19.6.3 Data

The most important study evaluating TandemHeart in CSMI was a prospective, single-center, randomized trial published in 2005 comparing IABP to TandemHeart in the setting of intended PCI of the infarct artery in 41 patients. The primary outcome of improvement in cardiac power index was much greater for the TandemHeart group compared with the IABP group (0.22–0.37 W/m2 vs. 0.22–0.28 W/m2; p = 0.004). Pulmonary capillary wedge pressure and serum creatinine levels also decreased. However, 30-day mortality was similar between the two groups (IABP 45% vs. TandemHeart 43%; p = 0.86). Complications such as severe bleeding and limb ischemia were seen much more frequently in the TandemHeart patients. Limitations of the study included its lack of power to detect mortality differences as well as the lack of generalizability since >50% of study patients were excluded from the study.

19.6.4 Guidelines

Both ACC/AHA and ESC guidelines give TandemHeart a Class IIb (LOE C) indication for use in refractory CSMI (Table 19.3).

19.6.5 Contraindications

  • Bleeding diathesis

  • Severe peripheral vascular disease

  • Severe right ventricular dysfunction

  • Severe aortic regurgitation

  • Ventricular septal defect

19.6.6 Complications

The major complications of the TandemHeart are severe bleeding and limb ischemia. In the randomized trial in 2005 noted above, 19 of the 21 patients randomized to TandemHeart required blood transfusions. Most of the patients had bleeding at the arterial access site. Seven of the 21 patients developed limb ischemia that either required surgical or percutaneous revascularization. Other complications of TandemHeart include:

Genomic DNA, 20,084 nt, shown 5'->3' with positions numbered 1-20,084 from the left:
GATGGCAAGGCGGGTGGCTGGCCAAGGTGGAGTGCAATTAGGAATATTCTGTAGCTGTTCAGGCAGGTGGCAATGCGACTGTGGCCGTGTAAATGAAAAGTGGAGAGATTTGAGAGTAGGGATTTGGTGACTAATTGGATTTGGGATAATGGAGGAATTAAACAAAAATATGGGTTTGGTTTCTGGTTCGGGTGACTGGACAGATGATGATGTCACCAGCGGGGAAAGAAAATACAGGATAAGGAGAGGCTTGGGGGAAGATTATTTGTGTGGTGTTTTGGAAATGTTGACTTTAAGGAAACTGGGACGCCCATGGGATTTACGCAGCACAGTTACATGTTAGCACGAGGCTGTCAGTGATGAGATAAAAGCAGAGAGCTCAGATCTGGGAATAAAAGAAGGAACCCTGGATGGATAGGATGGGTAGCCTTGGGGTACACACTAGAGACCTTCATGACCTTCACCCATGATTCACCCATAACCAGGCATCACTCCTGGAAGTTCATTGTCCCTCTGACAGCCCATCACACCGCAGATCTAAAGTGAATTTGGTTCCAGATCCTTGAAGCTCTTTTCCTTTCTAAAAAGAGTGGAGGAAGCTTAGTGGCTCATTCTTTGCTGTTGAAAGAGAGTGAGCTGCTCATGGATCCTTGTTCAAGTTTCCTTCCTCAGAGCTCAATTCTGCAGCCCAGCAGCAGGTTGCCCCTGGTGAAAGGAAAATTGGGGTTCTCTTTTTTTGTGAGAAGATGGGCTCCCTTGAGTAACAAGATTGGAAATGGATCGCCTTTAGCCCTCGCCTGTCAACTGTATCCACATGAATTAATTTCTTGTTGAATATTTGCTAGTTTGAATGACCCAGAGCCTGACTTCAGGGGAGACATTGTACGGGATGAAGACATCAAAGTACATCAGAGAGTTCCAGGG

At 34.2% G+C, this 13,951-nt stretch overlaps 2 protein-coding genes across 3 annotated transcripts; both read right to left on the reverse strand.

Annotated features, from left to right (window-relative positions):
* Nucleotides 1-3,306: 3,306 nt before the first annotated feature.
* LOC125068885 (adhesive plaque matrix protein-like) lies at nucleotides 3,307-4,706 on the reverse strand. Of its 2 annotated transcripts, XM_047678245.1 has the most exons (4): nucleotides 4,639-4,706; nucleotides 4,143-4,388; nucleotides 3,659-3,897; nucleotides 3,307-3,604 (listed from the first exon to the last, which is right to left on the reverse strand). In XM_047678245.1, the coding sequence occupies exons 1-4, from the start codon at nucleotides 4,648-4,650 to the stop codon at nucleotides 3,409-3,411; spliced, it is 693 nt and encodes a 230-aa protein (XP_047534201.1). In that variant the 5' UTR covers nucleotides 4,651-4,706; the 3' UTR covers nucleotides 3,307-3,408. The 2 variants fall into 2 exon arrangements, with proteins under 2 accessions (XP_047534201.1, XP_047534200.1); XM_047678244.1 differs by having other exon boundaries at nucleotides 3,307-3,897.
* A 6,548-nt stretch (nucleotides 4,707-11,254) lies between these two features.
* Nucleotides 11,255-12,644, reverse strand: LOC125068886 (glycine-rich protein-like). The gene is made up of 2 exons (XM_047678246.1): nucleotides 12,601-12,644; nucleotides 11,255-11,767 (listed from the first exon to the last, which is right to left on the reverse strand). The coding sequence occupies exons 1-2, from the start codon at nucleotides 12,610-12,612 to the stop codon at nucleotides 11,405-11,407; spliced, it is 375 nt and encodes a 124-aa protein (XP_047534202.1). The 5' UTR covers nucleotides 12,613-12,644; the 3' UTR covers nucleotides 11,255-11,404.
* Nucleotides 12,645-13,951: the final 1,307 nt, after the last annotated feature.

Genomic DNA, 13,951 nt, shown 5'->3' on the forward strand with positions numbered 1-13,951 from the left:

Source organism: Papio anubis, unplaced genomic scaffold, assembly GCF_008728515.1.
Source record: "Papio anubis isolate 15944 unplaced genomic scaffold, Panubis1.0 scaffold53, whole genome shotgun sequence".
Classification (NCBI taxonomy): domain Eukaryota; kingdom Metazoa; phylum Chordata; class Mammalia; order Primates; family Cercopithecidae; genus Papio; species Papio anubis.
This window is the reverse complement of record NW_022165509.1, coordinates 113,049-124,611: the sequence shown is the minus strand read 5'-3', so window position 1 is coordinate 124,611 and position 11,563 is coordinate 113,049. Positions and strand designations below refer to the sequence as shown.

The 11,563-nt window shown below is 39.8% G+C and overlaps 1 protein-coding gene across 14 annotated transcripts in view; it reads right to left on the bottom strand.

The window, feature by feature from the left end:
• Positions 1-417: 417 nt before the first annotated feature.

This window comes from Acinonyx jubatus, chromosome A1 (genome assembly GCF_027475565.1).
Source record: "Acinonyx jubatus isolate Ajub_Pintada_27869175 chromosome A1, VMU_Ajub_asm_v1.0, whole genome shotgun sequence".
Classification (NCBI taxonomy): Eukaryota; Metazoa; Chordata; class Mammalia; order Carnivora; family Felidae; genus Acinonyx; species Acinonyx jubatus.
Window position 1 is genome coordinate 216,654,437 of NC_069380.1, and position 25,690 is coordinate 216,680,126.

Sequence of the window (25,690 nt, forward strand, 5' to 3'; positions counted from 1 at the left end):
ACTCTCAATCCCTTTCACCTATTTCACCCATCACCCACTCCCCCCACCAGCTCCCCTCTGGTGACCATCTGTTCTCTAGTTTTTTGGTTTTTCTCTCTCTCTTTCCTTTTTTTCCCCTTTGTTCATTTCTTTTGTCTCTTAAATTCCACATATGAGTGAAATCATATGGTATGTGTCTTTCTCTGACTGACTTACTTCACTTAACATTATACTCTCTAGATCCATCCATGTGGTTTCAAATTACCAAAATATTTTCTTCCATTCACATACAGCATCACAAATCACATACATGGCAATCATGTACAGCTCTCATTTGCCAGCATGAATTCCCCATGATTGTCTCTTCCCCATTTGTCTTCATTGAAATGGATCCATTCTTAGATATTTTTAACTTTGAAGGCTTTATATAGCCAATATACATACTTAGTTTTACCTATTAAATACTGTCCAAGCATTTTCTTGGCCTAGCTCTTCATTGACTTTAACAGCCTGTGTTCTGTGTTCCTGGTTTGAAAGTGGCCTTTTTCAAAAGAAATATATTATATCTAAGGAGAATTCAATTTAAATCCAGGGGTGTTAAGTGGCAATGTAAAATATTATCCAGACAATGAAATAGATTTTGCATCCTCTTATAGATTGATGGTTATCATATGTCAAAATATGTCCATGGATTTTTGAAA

• Atrial perforation

  • Cardiac tamponade

  • Thromboembolism

  • Infection/sepsis/systemic inflammatory response syndrome

  • Stroke

19.7 Extracorporeal Membrane Oxygenation

19.7.1 Introduction

Venoarterial extracorporeal membrane oxygenation (VA ECMO) can be percutaneously placed at the bedside or catheterization laboratory table, providing not only circulatory support but also gas exchange (Fig. 19.8). An 18–21 Fr inflow cannula is placed via the femoral vein into the right atrium. A 15–17 Fr outflow cannula is placed via the femoral artery into the aorta (Table 19.2). Deoxygenated blood is removed from the right atrium by an extracorporeal centrifugal pump into a membrane oxygenator for gas exchange, and the oxygenated blood is then pumped back into the patient via the femoral artery cannula. A perfusionist is needed to assemble and manage the circuit.
Fig. 19.8

Venoarterial extracorporeal membrane oxygenation. Venoarterial extracorporeal membrane oxygenation is a unique MCS device that provides both circulatory support and gas exchange. Deoxygenated blood is removed from the right atrium by a large venous cannula and pumped through a membrane oxygenator for gas exchange, and the oxygenated blood is delivered to the body through a large outflow femoral artery cannula. MCS mechanical circulatory support (Image used with permission from Getinge)